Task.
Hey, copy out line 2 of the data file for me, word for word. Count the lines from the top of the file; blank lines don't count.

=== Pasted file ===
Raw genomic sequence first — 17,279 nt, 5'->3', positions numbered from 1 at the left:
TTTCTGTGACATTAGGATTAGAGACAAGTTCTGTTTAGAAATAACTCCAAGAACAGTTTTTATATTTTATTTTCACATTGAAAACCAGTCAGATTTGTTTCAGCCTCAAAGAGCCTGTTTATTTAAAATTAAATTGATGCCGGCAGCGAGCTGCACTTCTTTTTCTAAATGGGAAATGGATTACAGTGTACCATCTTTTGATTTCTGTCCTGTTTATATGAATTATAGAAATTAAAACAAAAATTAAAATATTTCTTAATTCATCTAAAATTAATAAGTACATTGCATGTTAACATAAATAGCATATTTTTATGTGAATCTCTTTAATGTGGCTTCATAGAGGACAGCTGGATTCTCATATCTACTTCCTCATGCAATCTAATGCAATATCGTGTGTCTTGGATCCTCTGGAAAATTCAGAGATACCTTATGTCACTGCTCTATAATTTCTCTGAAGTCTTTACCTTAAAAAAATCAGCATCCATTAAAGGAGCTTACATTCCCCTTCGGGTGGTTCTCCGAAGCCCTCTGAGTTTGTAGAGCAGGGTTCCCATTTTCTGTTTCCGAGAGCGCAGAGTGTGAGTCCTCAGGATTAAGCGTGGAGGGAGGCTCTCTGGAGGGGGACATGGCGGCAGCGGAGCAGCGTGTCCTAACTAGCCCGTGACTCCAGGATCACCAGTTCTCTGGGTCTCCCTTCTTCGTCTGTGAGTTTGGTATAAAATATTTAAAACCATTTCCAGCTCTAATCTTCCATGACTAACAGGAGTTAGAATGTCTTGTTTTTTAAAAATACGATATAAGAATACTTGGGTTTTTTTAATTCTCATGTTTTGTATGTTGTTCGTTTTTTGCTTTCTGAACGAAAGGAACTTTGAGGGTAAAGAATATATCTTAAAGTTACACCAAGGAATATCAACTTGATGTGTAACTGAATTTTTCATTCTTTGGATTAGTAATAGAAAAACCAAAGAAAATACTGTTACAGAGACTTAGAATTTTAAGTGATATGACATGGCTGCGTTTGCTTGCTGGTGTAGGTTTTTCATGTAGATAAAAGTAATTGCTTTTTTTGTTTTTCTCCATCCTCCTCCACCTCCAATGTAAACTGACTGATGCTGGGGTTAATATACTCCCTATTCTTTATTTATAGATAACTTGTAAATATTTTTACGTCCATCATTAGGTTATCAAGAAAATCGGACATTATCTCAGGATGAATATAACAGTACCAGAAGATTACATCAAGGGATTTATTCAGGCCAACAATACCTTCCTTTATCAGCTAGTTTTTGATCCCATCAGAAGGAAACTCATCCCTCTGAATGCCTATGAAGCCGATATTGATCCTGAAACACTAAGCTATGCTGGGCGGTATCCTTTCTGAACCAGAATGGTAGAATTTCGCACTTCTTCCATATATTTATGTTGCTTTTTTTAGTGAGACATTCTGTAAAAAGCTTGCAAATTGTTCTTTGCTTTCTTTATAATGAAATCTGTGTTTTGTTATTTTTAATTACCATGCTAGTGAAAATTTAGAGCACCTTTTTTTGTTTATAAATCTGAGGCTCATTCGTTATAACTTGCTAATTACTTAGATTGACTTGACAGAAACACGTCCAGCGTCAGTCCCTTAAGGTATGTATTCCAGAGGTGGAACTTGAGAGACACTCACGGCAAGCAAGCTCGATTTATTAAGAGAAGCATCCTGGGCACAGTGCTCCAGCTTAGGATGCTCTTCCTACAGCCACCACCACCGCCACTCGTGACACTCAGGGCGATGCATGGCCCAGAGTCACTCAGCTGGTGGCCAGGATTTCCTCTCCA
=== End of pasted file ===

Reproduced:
TTTCTGTGACATTAGGATTAGAGACAAGTTCTGTTTAGAAATAACTCCAAGAACAGTTTTTATATTTTATTTTCACATTGAAAACCAGTCAGATTTGTTTCAGCCTCAAAGAGCCTGTTTATTTAAAATTAAATTGATGCCGGCAGCGAGCTGCACTTCTTTTTCTAAATGGGAAATGGATTACAGTGTACCATCTTTTGATTTCTGTCCTGTTTATATGAATTATAGAAATTAAAACAAAAATTAAAATATTTCTTAATTCATCTAAAATTAATAAGTACATTGCATGTTAACATAAATAGCATATTTTTATGTGAATCTCTTTAATGTGGCTTCATAGAGGACAGCTGGATTCTCATATCTACTTCCTCATGCAATCTAATGCAATATCGTGTGTCTTGGATCCTCTGGAAAATTCAGAGATACCTTATGTCACTGCTCTATAATTTCTCTGAAGTCTTTACCTTAAAAAAATCAGCATCCATTAAAGGAGCTTACATTCCCCTTCGGGTGGTTCTCCGAAGCCCTCTGAGTTTGTAGAGCAGGGTTCCCATTTTCTGTTTCCGAGAGCGCAGAGTGTGAGTCCTCAGGATTAAGCGTGGAGGGAGGCTCTCTGGAGGGGGACATGGCGGCAGCGGAGCAGCGTGTCCTAACTAGCCCGTGACTCCAGGATCACCAGTTCTCTGGGTCTCCCTTCTTCGTCTGTGAGTTTGGTATAAAATATTTAAAACCATTTCCAGCTCTAATCTTCCATGACTAACAGGAGTTAGAATGTCTTGTTTTTTAAAAATACGATATAAGAATACTTGGGTTTTTTTAATTCTCATGTTTTGTATGTTGTTCGTTTTTTGCTTTCTGAACGAAAGGAACTTTGAGGGTAAAGAATATATCTTAAAGTTACACCAAGGAATATCAACTTGATGTGTAACTGAATTTTTCATTCTTTGGATTAGTAATAGAAAAACCAAAGAAAATACTGTTACAGAGACTTAGAATTTTAAGTGATATGACATGGCTGCGTTTGCTTGCTGGTGTAGGTTTTTCATGTAGATAAAAGTAATTGCTTTTTTTGTTTTTCTCCATCCTCCTCCACCTCCAATGTAAACTGACTGATGCTGGGGTTAATATACTCCCTATTCTTTATTTATAGATAACTTGTAAATATTTTTACGTCCATCATTAGGTTATCAAGAAAATCGGACATTATCTCAGGATGAATATAACAGTACCAGAAGATTACATCAAGGGATTTATTCAGGCCAACAATACCTTCCTTTATCAGCTAGTTTTTGATCCCATCAGAAGGAAACTCATCCCTCTGAATGCCTATGAAGCCGATATTGATCCTGAAACACTAAGCTATGCTGGGCGGTATCCTTTCTGAACCAGAATGGTAGAATTTCGCACTTCTTCCATATATTTATGTTGCTTTTTTTAGTGAGACATTCTGTAAAAAGCTTGCAAATTGTTCTTTGCTTTCTTTATAATGAAATCTGTGTTTTGTTATTTTTAATTACCATGCTAGTGAAAATTTAGAGCACCTTTTTTTGTTTATAAATCTGAGGCTCATTCGTTATAACTTGCTAATTACTTAGATTGACTTGACAGAAACACGTCCAGCGTCAGTCCCTTAAGGTATGTATTCCAGAGGTGGAACTTGAGAGACACTCACGGCAAGCAAGCTCGATTTATTAAGAGAAGCATCCTGGGCACAGTGCTCCAGCTTAGGATGCTCTTCCTACAGCCACCACCACCGCCACTCGTGACACTCAGGGCGATGCATGGCCCAGAGTCACTCAGCTGGTGGCCAGGATTTCCTCTCCA